Arellano said that although the restaurant was supposed to close at 2:30 p.m. Monday they stayed open much later because people were still coming from as far away as Denver, Longmont and Aurora to show their support.
"I don’t feel that the decisions of others or really the fear of others should infringe upon my rights," said Colorado Springs resident Mike Lindsay. "If you have fear of contracting the coronavirus or anything else then you can stay home."
He came to the restaurant with his family to dine in and have breakfast.
"I think that I should be able to do what I want," Lindsay said. "I will make the best decisions for myself and my family. That's not up to the government. That's not up to anybody else. I will do that and I support what they're doing here."
Jed Gilman and John Hulse came down from Gilpin County to walk around the outside holding American flags in support.
"I think what the government is doing to us, and no offense, the media is doing to us, the hysteria, that they’re creating is totally out of place," Gilman said. "So, we’re here to tell them 'thank you' and support their business and give them the revenue that they deserve."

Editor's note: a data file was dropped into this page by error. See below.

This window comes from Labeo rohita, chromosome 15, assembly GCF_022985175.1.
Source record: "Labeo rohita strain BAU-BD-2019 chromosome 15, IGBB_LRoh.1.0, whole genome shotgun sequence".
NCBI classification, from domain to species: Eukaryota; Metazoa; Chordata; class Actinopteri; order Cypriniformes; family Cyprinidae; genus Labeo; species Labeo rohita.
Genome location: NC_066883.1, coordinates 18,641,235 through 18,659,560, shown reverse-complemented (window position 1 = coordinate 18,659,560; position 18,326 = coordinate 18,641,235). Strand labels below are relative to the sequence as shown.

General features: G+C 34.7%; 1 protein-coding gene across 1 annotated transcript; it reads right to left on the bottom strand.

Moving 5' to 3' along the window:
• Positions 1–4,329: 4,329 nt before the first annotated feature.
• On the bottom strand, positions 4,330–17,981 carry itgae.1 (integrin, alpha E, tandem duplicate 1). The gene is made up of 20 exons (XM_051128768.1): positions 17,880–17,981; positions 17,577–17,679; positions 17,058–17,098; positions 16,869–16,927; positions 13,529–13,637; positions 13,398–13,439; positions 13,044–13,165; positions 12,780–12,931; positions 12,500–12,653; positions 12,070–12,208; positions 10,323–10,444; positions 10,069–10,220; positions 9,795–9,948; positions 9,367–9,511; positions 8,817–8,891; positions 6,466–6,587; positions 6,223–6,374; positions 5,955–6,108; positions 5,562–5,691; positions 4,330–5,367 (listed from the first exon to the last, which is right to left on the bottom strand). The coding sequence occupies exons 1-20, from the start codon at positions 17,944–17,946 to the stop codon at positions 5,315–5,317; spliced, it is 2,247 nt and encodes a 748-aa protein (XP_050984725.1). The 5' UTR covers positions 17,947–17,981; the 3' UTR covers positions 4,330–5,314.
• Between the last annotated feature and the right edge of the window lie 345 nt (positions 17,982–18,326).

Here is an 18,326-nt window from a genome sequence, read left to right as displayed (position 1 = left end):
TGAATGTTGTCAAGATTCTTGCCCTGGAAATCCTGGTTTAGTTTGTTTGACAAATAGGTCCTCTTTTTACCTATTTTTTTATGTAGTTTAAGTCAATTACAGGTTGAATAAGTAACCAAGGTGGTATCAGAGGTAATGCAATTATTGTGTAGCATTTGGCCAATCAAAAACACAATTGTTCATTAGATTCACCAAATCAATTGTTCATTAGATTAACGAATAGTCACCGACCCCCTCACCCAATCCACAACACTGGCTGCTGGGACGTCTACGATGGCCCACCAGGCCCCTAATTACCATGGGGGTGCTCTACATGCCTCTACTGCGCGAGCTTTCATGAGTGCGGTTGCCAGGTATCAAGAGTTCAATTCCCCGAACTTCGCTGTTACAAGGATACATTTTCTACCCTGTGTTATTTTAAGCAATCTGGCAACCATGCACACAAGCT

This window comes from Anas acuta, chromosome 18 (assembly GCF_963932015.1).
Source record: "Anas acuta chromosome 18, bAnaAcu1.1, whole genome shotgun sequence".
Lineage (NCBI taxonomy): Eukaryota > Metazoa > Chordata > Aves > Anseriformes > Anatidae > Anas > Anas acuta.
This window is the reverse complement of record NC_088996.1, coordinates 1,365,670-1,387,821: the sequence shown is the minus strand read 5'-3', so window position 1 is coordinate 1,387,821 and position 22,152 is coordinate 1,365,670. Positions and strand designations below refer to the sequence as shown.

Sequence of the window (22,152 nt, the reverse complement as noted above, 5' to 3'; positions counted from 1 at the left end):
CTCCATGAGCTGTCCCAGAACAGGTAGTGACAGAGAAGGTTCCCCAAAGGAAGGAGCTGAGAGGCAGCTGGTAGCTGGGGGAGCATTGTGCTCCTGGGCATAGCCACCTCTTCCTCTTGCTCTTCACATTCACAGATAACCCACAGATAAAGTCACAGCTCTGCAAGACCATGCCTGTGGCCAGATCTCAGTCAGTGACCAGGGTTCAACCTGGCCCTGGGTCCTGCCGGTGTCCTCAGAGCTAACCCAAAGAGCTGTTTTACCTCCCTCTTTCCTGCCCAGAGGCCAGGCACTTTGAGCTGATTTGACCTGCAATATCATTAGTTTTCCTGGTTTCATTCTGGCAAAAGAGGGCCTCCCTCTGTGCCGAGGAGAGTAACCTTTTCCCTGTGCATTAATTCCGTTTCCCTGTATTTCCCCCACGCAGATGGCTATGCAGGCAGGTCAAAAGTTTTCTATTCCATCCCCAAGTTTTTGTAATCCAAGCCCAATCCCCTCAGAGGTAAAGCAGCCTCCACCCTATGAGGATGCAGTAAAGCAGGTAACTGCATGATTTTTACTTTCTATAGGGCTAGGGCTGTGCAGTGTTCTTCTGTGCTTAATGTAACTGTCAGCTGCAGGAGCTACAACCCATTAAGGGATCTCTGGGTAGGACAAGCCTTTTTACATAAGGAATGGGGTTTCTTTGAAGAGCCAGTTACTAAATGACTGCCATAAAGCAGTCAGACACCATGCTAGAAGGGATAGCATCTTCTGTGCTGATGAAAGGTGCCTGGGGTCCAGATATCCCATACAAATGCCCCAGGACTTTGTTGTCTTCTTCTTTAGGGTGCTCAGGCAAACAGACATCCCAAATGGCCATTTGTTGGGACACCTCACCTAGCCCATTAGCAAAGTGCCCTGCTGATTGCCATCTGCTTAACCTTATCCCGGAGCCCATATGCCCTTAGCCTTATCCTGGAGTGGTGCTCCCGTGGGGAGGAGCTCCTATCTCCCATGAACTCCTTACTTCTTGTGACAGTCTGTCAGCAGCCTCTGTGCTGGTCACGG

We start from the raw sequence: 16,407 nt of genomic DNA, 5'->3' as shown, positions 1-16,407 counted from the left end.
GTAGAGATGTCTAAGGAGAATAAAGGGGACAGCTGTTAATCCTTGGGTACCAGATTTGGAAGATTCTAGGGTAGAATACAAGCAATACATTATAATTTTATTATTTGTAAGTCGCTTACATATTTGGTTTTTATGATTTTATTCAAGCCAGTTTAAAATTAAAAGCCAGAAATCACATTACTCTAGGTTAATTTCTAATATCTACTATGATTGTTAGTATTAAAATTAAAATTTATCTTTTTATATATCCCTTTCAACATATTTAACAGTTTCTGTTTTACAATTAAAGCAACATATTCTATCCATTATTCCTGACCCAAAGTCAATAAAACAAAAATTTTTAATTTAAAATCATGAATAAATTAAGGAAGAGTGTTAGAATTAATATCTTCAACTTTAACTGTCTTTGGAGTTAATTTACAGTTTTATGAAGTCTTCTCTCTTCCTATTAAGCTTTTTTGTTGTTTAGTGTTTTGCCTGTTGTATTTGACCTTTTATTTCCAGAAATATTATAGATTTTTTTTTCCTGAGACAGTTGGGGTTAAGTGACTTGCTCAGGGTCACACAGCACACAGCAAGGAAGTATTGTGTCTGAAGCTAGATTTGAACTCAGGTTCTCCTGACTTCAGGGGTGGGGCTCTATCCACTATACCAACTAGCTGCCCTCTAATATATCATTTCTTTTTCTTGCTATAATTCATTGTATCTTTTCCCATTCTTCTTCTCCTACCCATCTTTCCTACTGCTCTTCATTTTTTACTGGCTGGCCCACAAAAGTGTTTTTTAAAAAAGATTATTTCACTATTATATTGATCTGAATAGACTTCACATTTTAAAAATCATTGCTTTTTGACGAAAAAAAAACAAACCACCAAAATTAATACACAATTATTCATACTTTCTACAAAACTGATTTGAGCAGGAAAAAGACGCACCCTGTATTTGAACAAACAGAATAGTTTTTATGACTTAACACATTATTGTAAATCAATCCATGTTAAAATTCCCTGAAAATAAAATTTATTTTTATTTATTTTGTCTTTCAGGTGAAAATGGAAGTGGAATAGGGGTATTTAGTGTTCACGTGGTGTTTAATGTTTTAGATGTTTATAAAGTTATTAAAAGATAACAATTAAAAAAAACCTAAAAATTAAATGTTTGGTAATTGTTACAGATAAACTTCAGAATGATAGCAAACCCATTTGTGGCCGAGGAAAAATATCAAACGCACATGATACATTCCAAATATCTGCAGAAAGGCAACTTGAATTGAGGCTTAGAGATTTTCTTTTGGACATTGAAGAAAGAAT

Cell phone video inside the restaurant Sunday showed a room crowded with people, including many of whom were not wearing masks. Under the safer-at-home public health order, restaurants aren't allowed to open their dining rooms. That didn't stop people from packing into the cafe for a Mother's Day meal on Sunday.
"I was extremely disappointed to see people and businesses actively breaking the law," Polis said Monday.
He added later in the news conference, "We all believe in the rule of law and need to follow the laws and work through legitimate channels to change those laws. We don't have the ability to violate laws."